The IAF's C-130J Hercules aircraft. The IAF will have 12 such aircraft, kitted for Special Forces operations.
Pasted below is the official PRO Defence account of the practice mission. It must be noted that this mission did not actually carry any Special Forces soldiers... it was more a test of mobilisation, preparation, navigation and tactical flight procedures. It is noteworthy that the 12-hour flight required no en-route refuelling!
IAF SUCCESSFULLY ACCOMPLISHED LONG RANGE SPECIAL OPERATIONS MISSION
New Delhi – December 20th , 2011
On Monday, 12 December 2011, IAF simulated a piracy contingency at Campbell Bay in Nicobar Islands (the furthermost Island territory of India) based on an intelligence input that an Indian merchant ship had been hijacked with hostages. The mission simulated launching of a Para Special Forces team into the objective area using C-130J as airborne platform.
Planning revealed that the objective was about 3500 Nautical Miles away. The route was via Kolkata and Port Blair to the simulated Drop Zone over Campbell Bay in Great Nicobar Islands. The round trip would require a staggering 12 hours of flying time.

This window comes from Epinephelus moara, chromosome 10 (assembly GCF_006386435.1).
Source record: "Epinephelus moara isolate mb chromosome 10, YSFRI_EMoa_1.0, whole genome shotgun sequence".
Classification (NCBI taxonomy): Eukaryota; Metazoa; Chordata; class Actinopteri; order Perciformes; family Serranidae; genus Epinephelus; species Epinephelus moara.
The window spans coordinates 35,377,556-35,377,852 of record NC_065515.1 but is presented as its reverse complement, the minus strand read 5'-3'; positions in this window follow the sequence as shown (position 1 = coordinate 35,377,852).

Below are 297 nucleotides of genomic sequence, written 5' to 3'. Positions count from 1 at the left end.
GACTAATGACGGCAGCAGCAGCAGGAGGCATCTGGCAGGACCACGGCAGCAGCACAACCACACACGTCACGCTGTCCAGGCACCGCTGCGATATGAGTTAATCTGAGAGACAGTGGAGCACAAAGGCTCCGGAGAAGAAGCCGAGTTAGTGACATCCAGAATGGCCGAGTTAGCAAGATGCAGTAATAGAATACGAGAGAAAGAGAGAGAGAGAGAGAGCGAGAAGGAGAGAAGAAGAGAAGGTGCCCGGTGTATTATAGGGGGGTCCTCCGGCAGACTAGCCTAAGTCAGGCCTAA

The ground crew prepared the aircraft in the early hours of the Monday morning while the air crew finished pre flight briefing procedures. After the walk around at 0430 hours, the four mighty engines roared to life. The aircraft took off at 0500 hrs and the crew commenced the 3500 Nautical Miles trip. Despite encountering inclement weather over the Bay of Bengal, the crew flew C-130J to Campbell Bay in Great Nicobar Islands and achieved the planned objective. The aircraft returned to Air Force Station Hindon after a non-stop mission of 12 hours 03 minutes without refueling enroute. The simulated launch of long range special operation mission was successfully accomplished.